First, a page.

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Many states have codified at least part of the state law regarding product liability, often based on a version of the Restatement of Torts. These statutes set forth who may recover and who is liable for a defective product. The South Carolina statute is based on the Second Restatement and provides for liability for injuries to the “ultimate user or consumer.” S.C. Code Ann. § 15-73-10. In Lawing v. Univar USA, Inc., the South Carolina Supreme Court recently considered when an employee qualifies as a “user” for the purposes of the state’s product liability statute and whether the sophisticated user defense is available in a case based on the inadequate labeling of a product.
Three employees of a manufacturing plant were severely injured in a fire that occurred while the plant was shut down for maintenance. The employees were using an oxyacetylene torch to cut some pipe when a piece of hot slag landed on or near a pallet of sodium bromate. The pallet erupted into a ball of fire. The three employees, along with the wife of one of them, filed suit against Univar USA, Inc., Trinity Manufacturing, Inc., and Matrix Outsourcing, LLC, all of whom were in the distribution chain for the sodium bromate purchased by the employer. The employer bought the sodium bromate from Univar, which sourced it through Trinity, which obtained it through Matrix from a Chinese manufacturer. The product was shipped from the manufacturer to the employer, and none of the defendants ever had it in its possession.
The lawsuits included claims for strict liability, negligence, and breach of the implied warranty of merchantability. One employee and his wife also had a breach of express warranty claim against Univar, as well as a loss of consortium claim for the wife against all of the defendants.
The sodium bromate was delivered to the employer in 25-kilogram woven plastic bags that were made of combustible material. The bags were delivered on pallets in shrink wrap. An employee responsible for receiving shipments testified that the pallets did not contain warnings that the pallets contained an oxidizer, nor were there warnings on the bags that were visible through the shrink wrap. There was an oxidizer symbol on one side of the bags, but some of the bags were turned with the other side facing up.
An expert testified that the labels met Department of Transportation requirements but did not meet OSHA requirements. The employee responsible for supervising the injured men testified that he noticed the pallets in the work area and checked to be sure that there was not an oxidizer symbol. He testified that he would have had the pallets moved before the work began.
Two of the injured employees also testified that they noticed the pallets but did not see a label marking the bags as dangerous. One of those employees also testified that he would have moved the bags if he had seen an oxidizer label. Although all three injured employees filed suit, two settled with Trinity and Matrix before trial.
The trial court granted summary judgment on the strict liability claims, finding that the plaintiff employee was not a “user” as required by South Carolina law. The trial court instructed the jury on the sophisticated user defense.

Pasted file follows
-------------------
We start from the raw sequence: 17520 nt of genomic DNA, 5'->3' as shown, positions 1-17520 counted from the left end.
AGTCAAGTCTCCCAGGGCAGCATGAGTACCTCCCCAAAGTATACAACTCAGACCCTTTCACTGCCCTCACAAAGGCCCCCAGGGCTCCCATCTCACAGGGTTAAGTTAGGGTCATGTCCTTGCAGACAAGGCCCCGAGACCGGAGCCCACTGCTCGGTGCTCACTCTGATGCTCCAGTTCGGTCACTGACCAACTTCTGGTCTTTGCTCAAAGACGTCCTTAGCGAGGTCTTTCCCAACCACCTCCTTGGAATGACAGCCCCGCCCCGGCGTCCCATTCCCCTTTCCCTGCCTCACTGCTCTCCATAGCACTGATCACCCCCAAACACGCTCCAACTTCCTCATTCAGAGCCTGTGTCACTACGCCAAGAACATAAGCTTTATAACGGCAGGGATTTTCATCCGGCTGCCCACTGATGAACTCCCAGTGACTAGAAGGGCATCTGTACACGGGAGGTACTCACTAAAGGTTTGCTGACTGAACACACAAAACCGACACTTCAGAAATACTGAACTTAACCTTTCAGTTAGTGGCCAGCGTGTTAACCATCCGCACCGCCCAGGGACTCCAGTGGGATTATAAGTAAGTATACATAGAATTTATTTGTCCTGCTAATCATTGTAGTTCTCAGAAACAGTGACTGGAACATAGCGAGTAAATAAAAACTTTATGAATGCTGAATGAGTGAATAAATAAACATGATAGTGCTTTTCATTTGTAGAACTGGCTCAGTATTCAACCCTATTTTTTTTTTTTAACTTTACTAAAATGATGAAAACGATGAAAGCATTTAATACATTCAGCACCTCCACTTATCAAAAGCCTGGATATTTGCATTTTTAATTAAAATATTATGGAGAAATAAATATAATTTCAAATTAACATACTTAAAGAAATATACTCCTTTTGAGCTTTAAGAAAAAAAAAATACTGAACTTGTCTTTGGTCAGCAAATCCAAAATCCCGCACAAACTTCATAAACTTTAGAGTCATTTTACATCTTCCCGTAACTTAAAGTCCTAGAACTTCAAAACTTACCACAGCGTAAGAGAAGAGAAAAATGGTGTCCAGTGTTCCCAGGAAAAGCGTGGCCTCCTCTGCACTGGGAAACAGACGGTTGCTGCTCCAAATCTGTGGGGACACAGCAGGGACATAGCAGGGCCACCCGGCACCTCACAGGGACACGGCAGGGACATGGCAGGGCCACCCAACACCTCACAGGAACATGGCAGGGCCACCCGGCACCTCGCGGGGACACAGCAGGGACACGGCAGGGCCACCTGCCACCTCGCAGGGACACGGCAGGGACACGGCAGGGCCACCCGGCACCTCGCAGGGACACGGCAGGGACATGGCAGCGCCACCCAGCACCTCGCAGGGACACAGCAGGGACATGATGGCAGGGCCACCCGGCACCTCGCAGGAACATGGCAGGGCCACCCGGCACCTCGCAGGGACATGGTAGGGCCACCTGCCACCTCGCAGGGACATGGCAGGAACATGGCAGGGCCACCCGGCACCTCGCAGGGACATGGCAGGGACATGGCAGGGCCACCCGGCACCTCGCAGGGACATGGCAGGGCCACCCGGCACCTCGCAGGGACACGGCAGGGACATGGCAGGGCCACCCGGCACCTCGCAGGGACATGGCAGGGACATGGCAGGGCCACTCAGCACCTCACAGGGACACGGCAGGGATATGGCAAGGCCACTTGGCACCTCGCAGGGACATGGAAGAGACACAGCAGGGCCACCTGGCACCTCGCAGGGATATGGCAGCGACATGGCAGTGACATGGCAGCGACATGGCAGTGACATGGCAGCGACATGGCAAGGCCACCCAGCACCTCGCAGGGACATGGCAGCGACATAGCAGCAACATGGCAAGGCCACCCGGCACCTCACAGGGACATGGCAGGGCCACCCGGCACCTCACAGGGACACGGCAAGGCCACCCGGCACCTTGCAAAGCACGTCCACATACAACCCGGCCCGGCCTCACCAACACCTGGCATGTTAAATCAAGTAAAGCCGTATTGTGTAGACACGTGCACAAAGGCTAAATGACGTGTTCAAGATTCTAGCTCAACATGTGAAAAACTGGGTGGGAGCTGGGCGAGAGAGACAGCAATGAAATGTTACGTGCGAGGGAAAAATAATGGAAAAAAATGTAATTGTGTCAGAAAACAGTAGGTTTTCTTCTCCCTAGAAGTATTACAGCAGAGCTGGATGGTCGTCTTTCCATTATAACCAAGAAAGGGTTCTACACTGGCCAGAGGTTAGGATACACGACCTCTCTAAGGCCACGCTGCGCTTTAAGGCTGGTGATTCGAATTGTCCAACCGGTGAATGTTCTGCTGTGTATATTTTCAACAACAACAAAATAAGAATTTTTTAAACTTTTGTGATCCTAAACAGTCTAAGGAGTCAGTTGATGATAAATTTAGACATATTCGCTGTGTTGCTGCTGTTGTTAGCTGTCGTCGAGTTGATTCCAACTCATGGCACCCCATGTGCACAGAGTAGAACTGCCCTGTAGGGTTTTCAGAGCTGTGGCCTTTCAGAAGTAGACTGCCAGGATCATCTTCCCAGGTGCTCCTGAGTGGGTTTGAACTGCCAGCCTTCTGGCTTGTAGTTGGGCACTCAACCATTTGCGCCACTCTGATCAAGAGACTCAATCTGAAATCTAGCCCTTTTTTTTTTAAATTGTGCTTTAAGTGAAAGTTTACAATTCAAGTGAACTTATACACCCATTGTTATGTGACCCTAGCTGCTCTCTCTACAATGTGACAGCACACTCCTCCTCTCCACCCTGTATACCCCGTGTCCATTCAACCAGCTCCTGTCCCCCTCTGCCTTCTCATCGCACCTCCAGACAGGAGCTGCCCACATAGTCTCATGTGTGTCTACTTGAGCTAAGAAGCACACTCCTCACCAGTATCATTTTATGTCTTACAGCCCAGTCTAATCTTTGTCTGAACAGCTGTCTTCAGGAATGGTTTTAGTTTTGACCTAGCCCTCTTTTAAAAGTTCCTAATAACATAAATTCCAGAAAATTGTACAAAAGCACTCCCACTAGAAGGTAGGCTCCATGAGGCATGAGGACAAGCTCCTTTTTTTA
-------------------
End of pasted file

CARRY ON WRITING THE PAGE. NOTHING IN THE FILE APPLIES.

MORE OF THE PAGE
The jury ultimately found for the employee and his wife only on the express warranty claim. The other two plaintiffs settled with both Trinity and Matrix before trial, and Univar settled with all of the plaintiffs during the appeal. Thus, the appeals court only reviewed the appeal of the employee and his wife regarding the summary judgment on their strict liability claim and the jury verdict in favor of Trinity and Matrix. The appeals court found that the defendant employee was a user for the purposes of the products liability statute and remanded for a new trial on the strict liability claim. The appeals court did, however, affirm the trial court’s decision to instruct the jury on the sophisticated user defense on the negligence and breach of implied warranty of merchantability claims.
The remaining plaintiffs as well as Trinity and Matrix filed petitions for writs of certiorari, and the state supreme court granted both petitions. The state supreme court found that the employee had relied on the product labeling in determining whether to move the pallets before beginning his work, and he was therefore a user under South Carolina law. The court noted that “users” were not limited to those who were hurt while handling or operating the product, but a bystander employee cannot recover under strict liability. The court held that whether a particular injury victim is a “user” under South Carolina law is to be determined on a case-by-case basis.
The supreme court held that the sophisticated user defense was not applicable in this case. Although the court acknowledged that the employer here was well aware of the dangers of sodium bromate, that knowledge is not a defense to a claim that the labeling was inadequate. As stated by the court, “knowledge of sodium bromate’s inherent qualities are useless to a person who comes into contact with the chemical but cannot identify it.” The employees had testified as to their training and use of hazard labels. Here, the visibility of the hazard labels was the real issue in the case, and the evidence related to the employer’s status as a sophisticated user was “merely a distraction” from that issue. The supreme court found that the trial court had abused its discretion in instructing the jury on the sophisticated user defense, and it reversed and remanded for a new trial on the issues of negligence and the implied warranty of merchantability.
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